Collaborative Strategic Reading: Fostering Success for All

Subini A. Annamma, University of Denver
Amy Eppolito, University of Colorado Boulder
Janette Klingner
Amy L. Boele, University of Colorado Denver
Alison Boardman, University of Colorado Boulder
Stephanie J. Stillman-Spisak, University of Texas at Austin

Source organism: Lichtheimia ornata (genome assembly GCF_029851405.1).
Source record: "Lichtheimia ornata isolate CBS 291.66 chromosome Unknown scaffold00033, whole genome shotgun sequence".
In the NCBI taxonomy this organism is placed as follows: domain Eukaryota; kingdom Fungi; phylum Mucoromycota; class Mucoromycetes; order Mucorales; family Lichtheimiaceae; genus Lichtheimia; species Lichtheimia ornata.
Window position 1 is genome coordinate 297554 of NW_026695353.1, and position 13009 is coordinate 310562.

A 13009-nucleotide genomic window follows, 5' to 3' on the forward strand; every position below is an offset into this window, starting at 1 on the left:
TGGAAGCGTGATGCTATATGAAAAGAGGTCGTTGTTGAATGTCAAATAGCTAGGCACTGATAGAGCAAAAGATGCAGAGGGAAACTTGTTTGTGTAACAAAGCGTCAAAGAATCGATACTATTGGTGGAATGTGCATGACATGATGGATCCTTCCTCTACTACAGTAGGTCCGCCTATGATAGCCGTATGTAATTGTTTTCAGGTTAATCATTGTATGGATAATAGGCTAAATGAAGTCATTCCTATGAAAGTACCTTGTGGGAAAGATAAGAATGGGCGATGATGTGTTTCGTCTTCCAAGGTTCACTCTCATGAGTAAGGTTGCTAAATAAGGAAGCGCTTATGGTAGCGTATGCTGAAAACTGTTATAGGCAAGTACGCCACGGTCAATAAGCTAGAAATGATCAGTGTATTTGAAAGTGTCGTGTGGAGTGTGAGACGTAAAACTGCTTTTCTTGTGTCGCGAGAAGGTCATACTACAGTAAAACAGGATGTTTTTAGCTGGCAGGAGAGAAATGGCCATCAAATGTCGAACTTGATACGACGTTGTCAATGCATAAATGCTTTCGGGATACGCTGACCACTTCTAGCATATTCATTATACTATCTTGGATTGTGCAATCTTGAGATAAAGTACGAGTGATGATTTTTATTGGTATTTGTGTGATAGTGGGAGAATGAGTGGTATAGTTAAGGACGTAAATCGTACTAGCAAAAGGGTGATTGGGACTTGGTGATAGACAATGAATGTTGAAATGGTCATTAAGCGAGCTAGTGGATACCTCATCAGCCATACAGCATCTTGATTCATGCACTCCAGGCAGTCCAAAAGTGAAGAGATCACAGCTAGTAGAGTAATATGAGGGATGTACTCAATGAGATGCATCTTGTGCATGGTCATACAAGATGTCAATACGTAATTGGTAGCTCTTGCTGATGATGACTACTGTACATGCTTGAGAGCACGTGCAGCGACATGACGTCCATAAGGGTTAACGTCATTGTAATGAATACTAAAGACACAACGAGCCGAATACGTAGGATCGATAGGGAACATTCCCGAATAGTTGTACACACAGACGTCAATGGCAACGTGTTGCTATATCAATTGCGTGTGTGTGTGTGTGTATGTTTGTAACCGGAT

The authors interviewed 17 middle school reading and language arts teachers as part of a larger study on an evidence-based intervention called Collaborative Strategic Reading (CSR). CSR is a multi-component reading instructional model combined with cooperative grouping and peer discussion. We show from the teacher interviews that CSR has benefits for all middle school students, especially those historically at risk for school failure, including English Language Learners, struggling learners, and students designated with a special education label. The teachers' perceived benefits for these students included additional oral language exposure for ELLs through interaction with peers, access to different levels of text for students in special education, and explicit strategy instruction for struggling learners. The teachers also commented on CSR's positive impact on their classroom communities: CSR fostered cooperation, built students' confidence and self-esteem, and facilitated increased student engagement. (Contains 1 table.)